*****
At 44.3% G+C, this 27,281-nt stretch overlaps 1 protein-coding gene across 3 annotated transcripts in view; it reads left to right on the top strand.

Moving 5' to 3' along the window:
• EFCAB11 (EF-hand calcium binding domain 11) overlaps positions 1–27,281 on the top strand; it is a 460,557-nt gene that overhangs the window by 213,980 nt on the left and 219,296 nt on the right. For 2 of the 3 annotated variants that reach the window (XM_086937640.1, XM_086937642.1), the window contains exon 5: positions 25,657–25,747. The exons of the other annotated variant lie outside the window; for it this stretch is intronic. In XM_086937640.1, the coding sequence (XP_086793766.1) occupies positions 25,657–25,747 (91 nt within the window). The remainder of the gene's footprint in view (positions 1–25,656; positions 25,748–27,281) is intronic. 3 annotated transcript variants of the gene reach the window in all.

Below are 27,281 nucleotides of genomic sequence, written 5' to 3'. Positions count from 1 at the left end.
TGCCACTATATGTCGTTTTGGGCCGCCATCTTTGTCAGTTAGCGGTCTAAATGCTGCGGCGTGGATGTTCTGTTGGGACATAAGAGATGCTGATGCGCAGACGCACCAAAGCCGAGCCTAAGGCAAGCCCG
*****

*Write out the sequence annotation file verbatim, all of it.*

At 44.3% G+C, this 27,281-nt stretch overlaps 1 protein-coding gene across 3 annotated transcripts in view; it reads left to right on the top strand.

Moving 5' to 3' along the window:
• EFCAB11 (EF-hand calcium binding domain 11) overlaps positions 1–27,281 on the top strand; it is a 460,557-nt gene that overhangs the window by 213,980 nt on the left and 219,296 nt on the right. For 2 of the 3 annotated variants that reach the window (XM_086937640.1, XM_086937642.1), the window contains exon 5: positions 25,657–25,747. The exons of the other annotated variant lie outside the window; for it this stretch is intronic. In XM_086937640.1, the coding sequence (XP_086793766.1) occupies positions 25,657–25,747 (91 nt within the window). The remainder of the gene's footprint in view (positions 1–25,656; positions 25,748–27,281) is intronic. 3 annotated transcript variants of the gene reach the window in all.

Below are 27,281 nucleotides of genomic sequence, written 5' to 3'. Positions count from 1 at the left end.
TGCCACTATATGTCGTTTTGGGCCGCCATCTTTGTCAGTTAGCGGTCTAAATGCTGCGGCGTGGATGTTCTGTTGGGACATAAGAGATGCTGATGCGCAGACGCACCAAAGCCGAGCCTAAGGCAAGCCCG